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Kwahu is an Akan group and area, dubbed Asaase Aban or the natural fortress, in view of its national position as the highest habitable elevation. Kwahu lies in the Eastern Region of Ghana, on the west shore of Lake Volta. They share the region with their fellow Akans the Akyems, the Adangbe-Krobos and a small sect of migrant Ewes in the Afram Plains area who double as fishing experts and caretakers in the waterfront zone. There are two common spellings of the name, Kwawu and Kwahu. The "w" spelling is the official spelling from the African Studies Centre, University of Ghana, and more resembles the pronunciation. The "h" was put in by Swiss missionaries from Basel, who added the "h" to ensure that Kwa, the first syllable, was not pronounced as "eh." The "h" is not separately pronounced in the name. For Anglo-Germanic speakers, Ku-A-U may be an easier pronunciation help whilst Franco-Roman natives would say KoU-AoU with ease.

The term Kwahu also refers to the variant of Akan language spoken in this region and to the Kwahu people who come from the region, there are about 1,000,000 Kwahus. Except for a few variations in stress, pronunciation and syntax, there are no markers in the dialect spoken by the Kwahus, who are originally of Ashanti stock, having separated and then migrated from the Sekyere-Efiduase-Mampong area to their present settlement, joining a few others from Akyem and other ancestral Ashanti heartland.

The Mamponghene, who is next to the Ashanti King in hierarchy, and the Kwahuhene, are historically  cousins, hence both occupy Silver Stools with the salutation of Daasebre.

The name derives from its myths of origin, "The slave (akoa) died (wu)," which was based on an ancient prophecy that a slave would die so the wandering tribe of Akan would know where to settle. The myth was part of the historical stories of the Agona matriclan, the first paramount lineage of Kwawu, and was later adopted by the Bretuao-Tena matriclan (Twidan) who later replaced them.

The paramount king and the royal matrilineage of the Kwawu reside at Abene, north of Abetifi on the banks of the highlands. The strategic location of Abene and a dreaded militia that guarded the route was led by Akwamu warriors who fiercely repelled attempts by colonial forces to capture the Omanhene. Even today, the road from Abetifi to the small enclave housing the king is plied with some unease, given the stories recounted .

Until their leaders seized upon the opportunities presented with the Bond of 1844, Kwahu was thus an integral part of Ashanti Kingdom and attested by available maps of the period. It is also worthy of note: Ashanti waged punitive and protracted wars against fellow Akans including Denkyira, Akwamu, Akyem, Fanti, Assin but never fought Kwahu. Abetifi (Tena matriclan) is the head of the Adonten (vanguard). Obo (Aduana, Ada, Amoakade) is the head of the Nifa (Right Division) Aduamoa (Dwumena, Asona) is the head of the Benkum (Left Division). Pepease is the head of the Kyidom or rear guard division.

As part of the Asante Empire, Kwawu had an Asante emissary, governor or ambassador at Atibie, next to Mpraeso, of the Ekuona matriclan). To indicate its independence from Asante in 1888 the Kwawu assassinated the Asante emissary in Atibe, about the time of the arrival of the Basel missionaries from Switzerland. Fritz Ramseyer, enroute to Kumasi with his captors, had been granted a few days of rest during a stop at Kwahu and recovered quickly from a bout of fever in the mountains. Upon gaining his freedom later from the Asantehene, he sought permission to build a Christian Mission in Abetifi, thereby placing the town on the world map and opening the area to vocational and evangelical opportunities. Obo, traditionally pro-Ashanti, led the opposition to the Swiss. It is orally told that the Kwahus chose Obo as their financial center.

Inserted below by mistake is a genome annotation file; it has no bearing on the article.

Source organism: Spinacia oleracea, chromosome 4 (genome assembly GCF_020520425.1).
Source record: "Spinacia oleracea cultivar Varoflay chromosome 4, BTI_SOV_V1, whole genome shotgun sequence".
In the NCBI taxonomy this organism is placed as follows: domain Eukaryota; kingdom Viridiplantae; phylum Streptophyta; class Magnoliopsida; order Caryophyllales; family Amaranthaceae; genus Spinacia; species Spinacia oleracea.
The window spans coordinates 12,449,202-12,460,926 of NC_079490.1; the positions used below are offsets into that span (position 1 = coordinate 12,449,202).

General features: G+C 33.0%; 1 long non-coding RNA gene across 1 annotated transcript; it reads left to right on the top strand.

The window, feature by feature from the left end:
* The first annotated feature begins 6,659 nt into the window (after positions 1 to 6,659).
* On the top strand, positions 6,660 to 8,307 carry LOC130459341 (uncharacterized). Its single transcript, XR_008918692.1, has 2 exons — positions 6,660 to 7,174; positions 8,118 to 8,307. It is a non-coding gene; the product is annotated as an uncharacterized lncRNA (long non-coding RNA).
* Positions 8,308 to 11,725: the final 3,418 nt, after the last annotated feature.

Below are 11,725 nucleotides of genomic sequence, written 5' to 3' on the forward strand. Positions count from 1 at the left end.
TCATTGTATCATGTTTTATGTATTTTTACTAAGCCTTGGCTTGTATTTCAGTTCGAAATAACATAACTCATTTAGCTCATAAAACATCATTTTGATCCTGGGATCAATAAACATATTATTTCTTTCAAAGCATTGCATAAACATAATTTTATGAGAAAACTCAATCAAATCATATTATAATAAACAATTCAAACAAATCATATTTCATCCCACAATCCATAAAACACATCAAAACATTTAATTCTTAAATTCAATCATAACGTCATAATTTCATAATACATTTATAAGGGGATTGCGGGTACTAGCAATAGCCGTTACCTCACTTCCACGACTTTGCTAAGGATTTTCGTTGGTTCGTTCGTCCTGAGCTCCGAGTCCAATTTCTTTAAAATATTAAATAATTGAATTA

In recent years, Kwahu has become the best place to celebrate Easter. Many from far away places within the borders of the country and even beyond go there to enjoy themselves. The Kwahu mountains offer an ideal spot for Paragliders to showcase their skills to the public and to share the thrills of gliding. Such events also serve as Tourist Attractions sites and generates income for the Ghanaian Economy. Characteristics of Kwahu natives are centred on economics, self-sufficiency and an incredible ability to forego short-term or immediate wants in planning for longer-term goals; they are natural-born entrepreneurs.

Trivia: Experts in thrift, the Kwahus surprise with relative success where others fail in any manner of business, from cocoa farming to house front trading and modern service sector or manufacturing industries.

As a result, they are often thought to be wealth-creating magicians.

Until recently, they shunned political activism and are arguably under-represented in government appointments, compared with other Akan groups such as Ashanti, Fanti, Brong or Akyem.

Kwahus often wish to spend the retirement years in their mountainous home region and are more likely to marry from their tribal group and invest in a magnificent home. Choice of spouse outside the group often will depend on strategic business calculations and a willingness of the partner to relocate at old age.

Kwahus get along relatively well with others but may have special relations with the Ga of Accra who initially welcomed and supported their businesses in the post independence era. A considerable population of Northern migrants and Ewes permanently reside in Kwahu, exercising caretaker functions on lands and farms as their hosts move into the metropolitan areas to engage in micro Start-ups.

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